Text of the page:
gold dollarAvoid Getting Caught In A Phishing Net

"Phishing", (pronounced "fishing") has been around for many years and involves sending an email to someone, claiming to be an established legitimate business. A phishing scam is also referred to as brand spoofing or carding.

In a these emails the scammer will ask for account details to be entered at a specific web site (the scammer provides a link) so the consumer can continue to use that specific account. If the consumer follows the link to the web site, they will be asked to update personal information, including passwords, account numbers, social security numbers etc.

The web site is NOT a legitimate one but has been set up to mirror a reputable company. However if the consumer looked at the address bar at the top of the screen they will see that the address does NOT match the link they were given.

Unfortunately, a lot of consumers do not make this simple check. The scammers send out this email to a large number of email addresses in hopes that a significant percentage will follow the link and provide them with account details such as credit card numbers. From there they have easy access to your identity and can use your credit facility.

To protect yourself from online identity theft through phishing you need to follow these steps:

1. Never click on a hyperlink within emails.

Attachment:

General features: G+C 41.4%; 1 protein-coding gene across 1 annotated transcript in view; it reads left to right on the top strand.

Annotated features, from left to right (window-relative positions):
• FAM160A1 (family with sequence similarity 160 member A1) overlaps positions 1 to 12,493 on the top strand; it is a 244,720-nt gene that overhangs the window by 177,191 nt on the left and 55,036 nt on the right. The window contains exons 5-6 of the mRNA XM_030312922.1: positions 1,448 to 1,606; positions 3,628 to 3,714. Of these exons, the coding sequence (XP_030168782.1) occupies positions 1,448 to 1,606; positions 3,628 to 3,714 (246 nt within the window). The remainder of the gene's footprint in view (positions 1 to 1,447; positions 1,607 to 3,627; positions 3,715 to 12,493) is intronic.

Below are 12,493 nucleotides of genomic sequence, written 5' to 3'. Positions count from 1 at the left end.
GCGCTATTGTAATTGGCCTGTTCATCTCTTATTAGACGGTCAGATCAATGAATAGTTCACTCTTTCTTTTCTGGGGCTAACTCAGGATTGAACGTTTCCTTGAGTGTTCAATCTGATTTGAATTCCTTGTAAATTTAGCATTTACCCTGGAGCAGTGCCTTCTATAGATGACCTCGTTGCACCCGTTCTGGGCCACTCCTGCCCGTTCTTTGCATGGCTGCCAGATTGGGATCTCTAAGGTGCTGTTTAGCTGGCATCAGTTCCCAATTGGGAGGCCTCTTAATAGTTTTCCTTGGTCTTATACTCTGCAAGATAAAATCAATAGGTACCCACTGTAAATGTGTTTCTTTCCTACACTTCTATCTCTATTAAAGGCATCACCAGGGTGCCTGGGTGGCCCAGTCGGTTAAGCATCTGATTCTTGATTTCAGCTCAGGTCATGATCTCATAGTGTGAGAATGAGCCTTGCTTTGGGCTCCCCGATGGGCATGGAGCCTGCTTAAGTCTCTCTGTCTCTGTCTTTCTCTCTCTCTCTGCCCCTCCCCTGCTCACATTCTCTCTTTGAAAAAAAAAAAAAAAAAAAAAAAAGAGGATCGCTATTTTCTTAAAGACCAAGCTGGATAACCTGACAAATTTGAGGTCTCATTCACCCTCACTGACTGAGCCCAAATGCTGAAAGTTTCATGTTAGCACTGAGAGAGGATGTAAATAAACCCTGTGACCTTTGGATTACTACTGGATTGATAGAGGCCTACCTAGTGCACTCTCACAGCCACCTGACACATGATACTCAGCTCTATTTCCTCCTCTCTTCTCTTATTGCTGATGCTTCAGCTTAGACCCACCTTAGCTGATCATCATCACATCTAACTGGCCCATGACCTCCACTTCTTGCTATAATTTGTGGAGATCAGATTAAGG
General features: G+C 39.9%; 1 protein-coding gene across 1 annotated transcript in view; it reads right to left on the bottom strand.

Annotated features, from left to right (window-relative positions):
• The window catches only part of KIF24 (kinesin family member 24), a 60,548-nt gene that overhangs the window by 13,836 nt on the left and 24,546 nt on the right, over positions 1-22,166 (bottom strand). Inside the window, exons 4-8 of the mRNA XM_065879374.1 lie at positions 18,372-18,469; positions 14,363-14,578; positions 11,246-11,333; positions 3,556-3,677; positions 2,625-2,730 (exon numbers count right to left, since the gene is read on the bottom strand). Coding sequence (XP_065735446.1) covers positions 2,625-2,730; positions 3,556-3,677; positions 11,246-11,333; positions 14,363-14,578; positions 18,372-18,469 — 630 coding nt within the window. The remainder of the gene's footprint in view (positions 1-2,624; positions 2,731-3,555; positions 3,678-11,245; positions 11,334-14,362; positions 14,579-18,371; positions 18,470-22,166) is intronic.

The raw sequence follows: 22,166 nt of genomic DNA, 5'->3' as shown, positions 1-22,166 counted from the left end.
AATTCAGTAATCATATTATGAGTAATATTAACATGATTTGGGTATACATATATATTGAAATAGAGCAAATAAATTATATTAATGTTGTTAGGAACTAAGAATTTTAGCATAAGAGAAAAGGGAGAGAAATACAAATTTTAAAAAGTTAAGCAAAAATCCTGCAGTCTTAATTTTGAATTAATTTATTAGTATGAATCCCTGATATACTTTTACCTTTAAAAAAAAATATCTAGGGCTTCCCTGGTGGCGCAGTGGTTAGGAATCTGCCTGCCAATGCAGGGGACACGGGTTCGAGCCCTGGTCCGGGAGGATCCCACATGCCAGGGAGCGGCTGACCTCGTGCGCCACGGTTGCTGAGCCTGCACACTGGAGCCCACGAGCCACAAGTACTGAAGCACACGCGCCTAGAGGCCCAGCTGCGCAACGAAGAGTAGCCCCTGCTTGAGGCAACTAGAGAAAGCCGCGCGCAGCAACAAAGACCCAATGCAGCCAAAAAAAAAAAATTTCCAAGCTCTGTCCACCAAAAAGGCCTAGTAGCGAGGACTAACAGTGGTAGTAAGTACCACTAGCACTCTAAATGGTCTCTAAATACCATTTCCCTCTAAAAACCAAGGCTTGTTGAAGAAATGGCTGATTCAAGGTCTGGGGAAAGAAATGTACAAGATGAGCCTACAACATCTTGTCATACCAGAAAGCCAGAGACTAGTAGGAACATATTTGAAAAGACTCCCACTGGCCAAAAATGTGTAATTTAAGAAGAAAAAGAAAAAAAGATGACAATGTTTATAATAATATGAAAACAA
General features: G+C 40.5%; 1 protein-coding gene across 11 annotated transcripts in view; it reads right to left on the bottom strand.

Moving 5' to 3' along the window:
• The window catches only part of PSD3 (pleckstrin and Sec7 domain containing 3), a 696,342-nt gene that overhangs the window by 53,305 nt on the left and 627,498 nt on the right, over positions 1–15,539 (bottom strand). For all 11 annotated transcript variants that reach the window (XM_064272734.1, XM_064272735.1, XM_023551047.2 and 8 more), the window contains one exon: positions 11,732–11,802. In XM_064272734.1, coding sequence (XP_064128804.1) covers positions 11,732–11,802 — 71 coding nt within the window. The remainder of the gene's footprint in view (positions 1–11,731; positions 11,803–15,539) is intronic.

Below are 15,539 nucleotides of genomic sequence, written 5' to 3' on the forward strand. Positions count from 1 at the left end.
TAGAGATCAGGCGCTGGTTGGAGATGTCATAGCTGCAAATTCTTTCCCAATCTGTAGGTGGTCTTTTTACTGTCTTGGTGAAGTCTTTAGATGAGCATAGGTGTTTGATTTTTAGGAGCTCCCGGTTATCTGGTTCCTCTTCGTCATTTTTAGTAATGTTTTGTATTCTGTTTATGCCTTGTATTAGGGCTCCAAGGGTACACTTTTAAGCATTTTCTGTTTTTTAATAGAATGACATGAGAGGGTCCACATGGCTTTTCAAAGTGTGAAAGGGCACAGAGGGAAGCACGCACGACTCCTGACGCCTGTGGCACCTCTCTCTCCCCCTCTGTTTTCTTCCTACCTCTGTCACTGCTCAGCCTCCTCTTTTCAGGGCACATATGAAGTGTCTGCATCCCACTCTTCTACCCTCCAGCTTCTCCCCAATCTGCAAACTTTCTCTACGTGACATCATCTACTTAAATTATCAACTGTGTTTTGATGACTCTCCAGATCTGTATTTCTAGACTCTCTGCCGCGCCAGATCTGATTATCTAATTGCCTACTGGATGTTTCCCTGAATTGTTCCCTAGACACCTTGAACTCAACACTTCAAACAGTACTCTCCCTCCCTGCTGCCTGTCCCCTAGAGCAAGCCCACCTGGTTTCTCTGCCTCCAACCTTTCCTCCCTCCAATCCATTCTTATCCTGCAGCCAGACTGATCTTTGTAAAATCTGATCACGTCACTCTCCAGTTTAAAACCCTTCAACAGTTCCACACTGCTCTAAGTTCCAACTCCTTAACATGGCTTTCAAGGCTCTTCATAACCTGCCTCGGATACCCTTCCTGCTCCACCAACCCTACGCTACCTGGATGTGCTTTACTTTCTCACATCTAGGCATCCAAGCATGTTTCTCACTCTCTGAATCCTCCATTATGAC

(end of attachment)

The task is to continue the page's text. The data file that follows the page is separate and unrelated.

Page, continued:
2. Unless you are 100% sure about the origin of the message, be skeptical. Never supply your username, password, account number or any confidential information via email. If a bank or credit facility wants to update your details, they will either phone or mail you.

3. If you don’t think the email is legitimate, call the banking facility and forward the email to them and then delete it. They will let you know if it is a phishing scam or not.

4. Report all suspicious activity to your ISP (Internet Service Provider), your bank and the Federal Trade Commission.

5. Use an anti SPAM filter as this will stop most phishing scams.

6. Ensure you have a good virus protection system on your computer.

7. Install a firewall which will monitor all internet traffic on your computer. A firewall can protect your computer from hackers.

8. Keep your Virus and Firewall software up-to-date to ensure you always have the latest protection facility.

9. Make sure the web sites you go to are "secure". Is there a padlock or unbroken key on the screen? Is the letter "s" in the URL, e.g. https://? If so, the site is secure and is not being intercepted by a third party, who may be involved in a phishing scam.

10. Make sure your computer does not have any Spyware on it. Spyware can be downloaded without you knowing and will track your keystrokes, enabling a hacker to get sensitive information without you knowing.

Following these steps will make you less vulnerable to a phishing scam and online identity theft. Always be alert and if you don’t trust a site or an email then check it out. It’s better to be safe than sorry.

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